President Barack Obama has delayed a vote on military action from Congress in Syria to see if diplomacy can work. The President's speech can be read here.
Following the President's remarks Tuesday evening, Senator Mike Crapo, a Republican from Idaho, issued the following statement:
“The United States should engage in military strikes against another nation only when our national security requires it, after other options have been ruled out,” Crapo said. “And, when our national security interests justify military action against another nation, the action should be carefully designed and effectively implemented to achieve our security related objectives. The national security interest necessary to justify this intervention has not yet been sufficiently shown. And the limited, narrow response being proposed is more likely to harm, rather than protect our security interests.
“The prospect of a negotiated resolution of this matter has been raised, involving Syria agreeing to join the 189 nations of the world who have signed the Chemical Weapons Convention. Of course, we should pursue this option, but let’s not forget with whom we are dealing. Any such resolution must necessarily involve Syria disclosing all of its chemical weapons, immediately allowing their removal and destruction and allowing ongoing inspections to assure compliance. Such an agreement must be prompt, binding, verifiable and subject to predetermined sanctions for noncompliance.”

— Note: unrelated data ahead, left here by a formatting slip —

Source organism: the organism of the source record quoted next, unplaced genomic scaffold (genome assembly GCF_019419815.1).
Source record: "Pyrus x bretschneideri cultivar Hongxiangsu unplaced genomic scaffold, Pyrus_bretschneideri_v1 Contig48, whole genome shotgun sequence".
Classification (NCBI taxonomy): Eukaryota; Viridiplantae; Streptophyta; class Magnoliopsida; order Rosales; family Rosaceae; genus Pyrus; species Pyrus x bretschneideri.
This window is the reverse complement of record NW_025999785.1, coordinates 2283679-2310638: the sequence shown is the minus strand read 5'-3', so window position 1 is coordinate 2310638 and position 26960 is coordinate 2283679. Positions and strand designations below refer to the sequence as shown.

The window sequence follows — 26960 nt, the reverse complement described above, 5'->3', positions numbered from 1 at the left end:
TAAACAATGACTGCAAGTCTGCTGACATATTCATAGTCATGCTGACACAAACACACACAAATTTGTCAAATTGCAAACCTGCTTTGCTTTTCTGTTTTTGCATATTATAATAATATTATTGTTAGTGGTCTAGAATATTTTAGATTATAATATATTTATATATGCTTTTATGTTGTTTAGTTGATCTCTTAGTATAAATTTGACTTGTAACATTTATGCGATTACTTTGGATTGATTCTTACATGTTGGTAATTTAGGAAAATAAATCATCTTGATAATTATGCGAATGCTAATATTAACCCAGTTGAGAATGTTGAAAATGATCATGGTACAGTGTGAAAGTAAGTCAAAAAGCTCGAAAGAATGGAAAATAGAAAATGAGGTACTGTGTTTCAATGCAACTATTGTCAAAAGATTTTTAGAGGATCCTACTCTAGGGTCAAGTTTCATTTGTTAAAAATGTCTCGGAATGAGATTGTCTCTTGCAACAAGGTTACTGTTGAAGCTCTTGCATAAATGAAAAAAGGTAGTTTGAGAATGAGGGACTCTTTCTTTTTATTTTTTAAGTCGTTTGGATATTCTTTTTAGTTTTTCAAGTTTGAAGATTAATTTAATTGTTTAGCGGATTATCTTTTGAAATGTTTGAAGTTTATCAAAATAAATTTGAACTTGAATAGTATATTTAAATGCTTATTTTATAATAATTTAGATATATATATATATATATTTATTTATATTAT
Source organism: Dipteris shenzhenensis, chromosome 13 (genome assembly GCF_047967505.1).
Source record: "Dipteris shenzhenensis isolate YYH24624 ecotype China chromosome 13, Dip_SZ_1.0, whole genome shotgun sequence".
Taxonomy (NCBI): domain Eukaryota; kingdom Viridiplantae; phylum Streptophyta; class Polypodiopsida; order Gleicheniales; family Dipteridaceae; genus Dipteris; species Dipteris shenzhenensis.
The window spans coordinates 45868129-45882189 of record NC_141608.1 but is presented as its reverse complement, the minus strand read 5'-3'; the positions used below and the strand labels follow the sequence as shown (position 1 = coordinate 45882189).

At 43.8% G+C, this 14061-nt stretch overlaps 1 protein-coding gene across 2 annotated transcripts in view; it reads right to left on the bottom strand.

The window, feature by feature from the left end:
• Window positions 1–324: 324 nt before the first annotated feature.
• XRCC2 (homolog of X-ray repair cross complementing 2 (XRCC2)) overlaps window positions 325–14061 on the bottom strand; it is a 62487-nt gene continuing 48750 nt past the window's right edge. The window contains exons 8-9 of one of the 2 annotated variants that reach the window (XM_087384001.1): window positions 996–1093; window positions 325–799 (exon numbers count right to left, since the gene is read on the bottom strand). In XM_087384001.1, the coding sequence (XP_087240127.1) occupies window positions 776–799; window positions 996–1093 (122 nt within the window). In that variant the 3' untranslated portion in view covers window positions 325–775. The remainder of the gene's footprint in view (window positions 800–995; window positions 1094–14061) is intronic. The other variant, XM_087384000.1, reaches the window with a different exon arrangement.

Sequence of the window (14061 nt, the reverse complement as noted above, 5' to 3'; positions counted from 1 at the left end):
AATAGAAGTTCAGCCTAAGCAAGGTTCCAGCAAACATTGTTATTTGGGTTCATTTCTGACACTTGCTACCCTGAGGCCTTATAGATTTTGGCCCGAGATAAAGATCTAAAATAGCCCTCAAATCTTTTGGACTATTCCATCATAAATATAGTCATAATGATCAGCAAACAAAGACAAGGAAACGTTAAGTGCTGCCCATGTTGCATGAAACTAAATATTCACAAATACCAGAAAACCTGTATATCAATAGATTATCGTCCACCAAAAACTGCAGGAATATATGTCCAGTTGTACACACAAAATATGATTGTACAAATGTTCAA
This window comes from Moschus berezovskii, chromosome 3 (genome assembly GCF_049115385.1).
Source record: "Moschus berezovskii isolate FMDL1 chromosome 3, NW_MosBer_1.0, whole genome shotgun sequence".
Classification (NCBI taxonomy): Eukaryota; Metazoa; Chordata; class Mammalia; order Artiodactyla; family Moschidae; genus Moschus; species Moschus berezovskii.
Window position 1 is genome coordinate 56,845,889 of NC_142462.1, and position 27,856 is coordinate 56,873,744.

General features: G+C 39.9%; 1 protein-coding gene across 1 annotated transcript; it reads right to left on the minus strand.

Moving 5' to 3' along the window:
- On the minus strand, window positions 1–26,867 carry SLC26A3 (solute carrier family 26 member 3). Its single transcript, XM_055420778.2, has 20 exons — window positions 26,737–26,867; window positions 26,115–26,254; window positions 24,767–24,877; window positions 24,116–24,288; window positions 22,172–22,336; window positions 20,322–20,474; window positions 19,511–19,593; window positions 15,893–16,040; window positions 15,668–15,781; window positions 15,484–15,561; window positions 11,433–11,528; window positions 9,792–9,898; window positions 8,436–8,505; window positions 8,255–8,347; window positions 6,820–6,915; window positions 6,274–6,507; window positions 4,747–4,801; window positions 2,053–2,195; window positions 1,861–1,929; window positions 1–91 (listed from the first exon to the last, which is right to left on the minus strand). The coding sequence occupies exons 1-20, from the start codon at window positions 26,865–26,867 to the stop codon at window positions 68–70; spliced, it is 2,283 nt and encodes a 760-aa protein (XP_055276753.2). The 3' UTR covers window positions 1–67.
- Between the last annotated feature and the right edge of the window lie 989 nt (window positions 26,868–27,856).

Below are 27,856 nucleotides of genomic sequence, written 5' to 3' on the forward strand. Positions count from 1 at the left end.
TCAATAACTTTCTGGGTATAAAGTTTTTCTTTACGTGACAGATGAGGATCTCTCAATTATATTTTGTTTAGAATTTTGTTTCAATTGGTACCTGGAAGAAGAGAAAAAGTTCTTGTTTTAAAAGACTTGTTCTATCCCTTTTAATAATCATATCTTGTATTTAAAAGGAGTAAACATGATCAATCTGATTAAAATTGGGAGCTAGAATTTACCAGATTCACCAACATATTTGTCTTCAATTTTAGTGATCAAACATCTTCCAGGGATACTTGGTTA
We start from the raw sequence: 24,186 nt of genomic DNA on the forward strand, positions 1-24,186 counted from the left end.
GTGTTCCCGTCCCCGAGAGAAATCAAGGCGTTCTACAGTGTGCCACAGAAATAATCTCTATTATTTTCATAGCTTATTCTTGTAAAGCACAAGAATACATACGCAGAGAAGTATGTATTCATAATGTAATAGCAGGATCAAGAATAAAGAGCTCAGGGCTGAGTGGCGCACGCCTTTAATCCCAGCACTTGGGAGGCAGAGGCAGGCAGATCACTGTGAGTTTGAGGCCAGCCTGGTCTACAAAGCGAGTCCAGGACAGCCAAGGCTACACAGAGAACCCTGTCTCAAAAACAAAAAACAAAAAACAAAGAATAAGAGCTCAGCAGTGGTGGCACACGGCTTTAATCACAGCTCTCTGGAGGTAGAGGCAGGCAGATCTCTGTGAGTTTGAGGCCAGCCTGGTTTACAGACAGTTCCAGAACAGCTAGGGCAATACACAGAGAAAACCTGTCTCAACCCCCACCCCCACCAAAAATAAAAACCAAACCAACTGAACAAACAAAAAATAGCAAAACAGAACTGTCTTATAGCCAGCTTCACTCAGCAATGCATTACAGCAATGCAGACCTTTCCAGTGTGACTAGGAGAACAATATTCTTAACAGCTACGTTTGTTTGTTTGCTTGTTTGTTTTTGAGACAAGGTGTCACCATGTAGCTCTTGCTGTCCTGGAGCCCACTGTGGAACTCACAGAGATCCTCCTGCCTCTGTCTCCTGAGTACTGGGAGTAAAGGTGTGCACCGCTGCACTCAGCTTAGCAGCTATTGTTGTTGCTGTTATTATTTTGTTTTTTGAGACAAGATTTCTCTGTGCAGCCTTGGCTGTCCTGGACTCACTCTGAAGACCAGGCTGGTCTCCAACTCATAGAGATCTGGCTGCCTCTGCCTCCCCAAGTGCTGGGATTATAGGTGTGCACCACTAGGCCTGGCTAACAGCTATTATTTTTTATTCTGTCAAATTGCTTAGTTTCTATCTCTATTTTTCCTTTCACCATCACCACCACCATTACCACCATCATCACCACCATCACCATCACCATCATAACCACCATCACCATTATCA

Crapo added, “I will continue to engage in this debate in the Senate, review the intelligence material and listen to Idahoans before casting any vote on this matter.”